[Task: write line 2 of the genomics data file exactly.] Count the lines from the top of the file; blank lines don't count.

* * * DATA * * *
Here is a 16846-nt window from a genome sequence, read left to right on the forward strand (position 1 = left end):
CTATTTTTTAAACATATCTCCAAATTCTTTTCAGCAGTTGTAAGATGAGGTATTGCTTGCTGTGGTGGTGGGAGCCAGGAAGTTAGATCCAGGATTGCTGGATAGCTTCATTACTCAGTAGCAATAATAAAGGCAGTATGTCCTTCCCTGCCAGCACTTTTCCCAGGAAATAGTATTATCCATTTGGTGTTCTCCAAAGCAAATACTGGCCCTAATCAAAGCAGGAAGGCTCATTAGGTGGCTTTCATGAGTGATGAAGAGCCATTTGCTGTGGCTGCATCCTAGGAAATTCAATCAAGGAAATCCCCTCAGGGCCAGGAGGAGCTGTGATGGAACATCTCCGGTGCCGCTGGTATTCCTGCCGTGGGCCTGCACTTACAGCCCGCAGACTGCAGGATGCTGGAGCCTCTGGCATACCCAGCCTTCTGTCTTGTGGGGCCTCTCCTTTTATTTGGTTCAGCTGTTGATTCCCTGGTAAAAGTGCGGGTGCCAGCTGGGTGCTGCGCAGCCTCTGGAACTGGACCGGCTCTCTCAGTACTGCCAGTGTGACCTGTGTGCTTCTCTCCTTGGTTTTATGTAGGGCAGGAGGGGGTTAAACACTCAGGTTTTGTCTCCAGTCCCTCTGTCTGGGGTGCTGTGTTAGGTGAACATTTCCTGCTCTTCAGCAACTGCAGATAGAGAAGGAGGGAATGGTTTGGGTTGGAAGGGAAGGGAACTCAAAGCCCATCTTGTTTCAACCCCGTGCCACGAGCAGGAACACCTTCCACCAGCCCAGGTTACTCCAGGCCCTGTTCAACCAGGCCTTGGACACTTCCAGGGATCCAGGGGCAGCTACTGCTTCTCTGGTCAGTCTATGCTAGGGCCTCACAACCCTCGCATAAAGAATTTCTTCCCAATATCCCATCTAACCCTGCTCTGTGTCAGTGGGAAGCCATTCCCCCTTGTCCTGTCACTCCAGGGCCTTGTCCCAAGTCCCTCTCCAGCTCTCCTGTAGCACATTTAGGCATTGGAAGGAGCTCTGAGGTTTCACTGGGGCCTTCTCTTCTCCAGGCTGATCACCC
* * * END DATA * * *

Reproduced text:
CTATTTTTTAAACATATCTCCAAATTCTTTTCAGCAGTTGTAAGATGAGGTATTGCTTGCTGTGGTGGTGGGAGCCAGGAAGTTAGATCCAGGATTGCTGGATAGCTTCATTACTCAGTAGCAATAATAAAGGCAGTATGTCCTTCCCTGCCAGCACTTTTCCCAGGAAATAGTATTATCCATTTGGTGTTCTCCAAAGCAAATACTGGCCCTAATCAAAGCAGGAAGGCTCATTAGGTGGCTTTCATGAGTGATGAAGAGCCATTTGCTGTGGCTGCATCCTAGGAAATTCAATCAAGGAAATCCCCTCAGGGCCAGGAGGAGCTGTGATGGAACATCTCCGGTGCCGCTGGTATTCCTGCCGTGGGCCTGCACTTACAGCCCGCAGACTGCAGGATGCTGGAGCCTCTGGCATACCCAGCCTTCTGTCTTGTGGGGCCTCTCCTTTTATTTGGTTCAGCTGTTGATTCCCTGGTAAAAGTGCGGGTGCCAGCTGGGTGCTGCGCAGCCTCTGGAACTGGACCGGCTCTCTCAGTACTGCCAGTGTGACCTGTGTGCTTCTCTCCTTGGTTTTATGTAGGGCAGGAGGGGGTTAAACACTCAGGTTTTGTCTCCAGTCCCTCTGTCTGGGGTGCTGTGTTAGGTGAACATTTCCTGCTCTTCAGCAACTGCAGATAGAGAAGGAGGGAATGGTTTGGGTTGGAAGGGAAGGGAACTCAAAGCCCATCTTGTTTCAACCCCGTGCCACGAGCAGGAACACCTTCCACCAGCCCAGGTTACTCCAGGCCCTGTTCAACCAGGCCTTGGACACTTCCAGGGATCCAGGGGCAGCTACTGCTTCTCTGGTCAGTCTATGCTAGGGCCTCACAACCCTCGCATAAAGAATTTCTTCCCAATATCCCATCTAACCCTGCTCTGTGTCAGTGGGAAGCCATTCCCCCTTGTCCTGTCACTCCAGGGCCTTGTCCCAAGTCCCTCTCCAGCTCTCCTGTAGCACATTTAGGCATTGGAAGGAGCTCTGAGGTTTCACTGGGGCCTTCTCTTCTCCAGGCTGATCACCC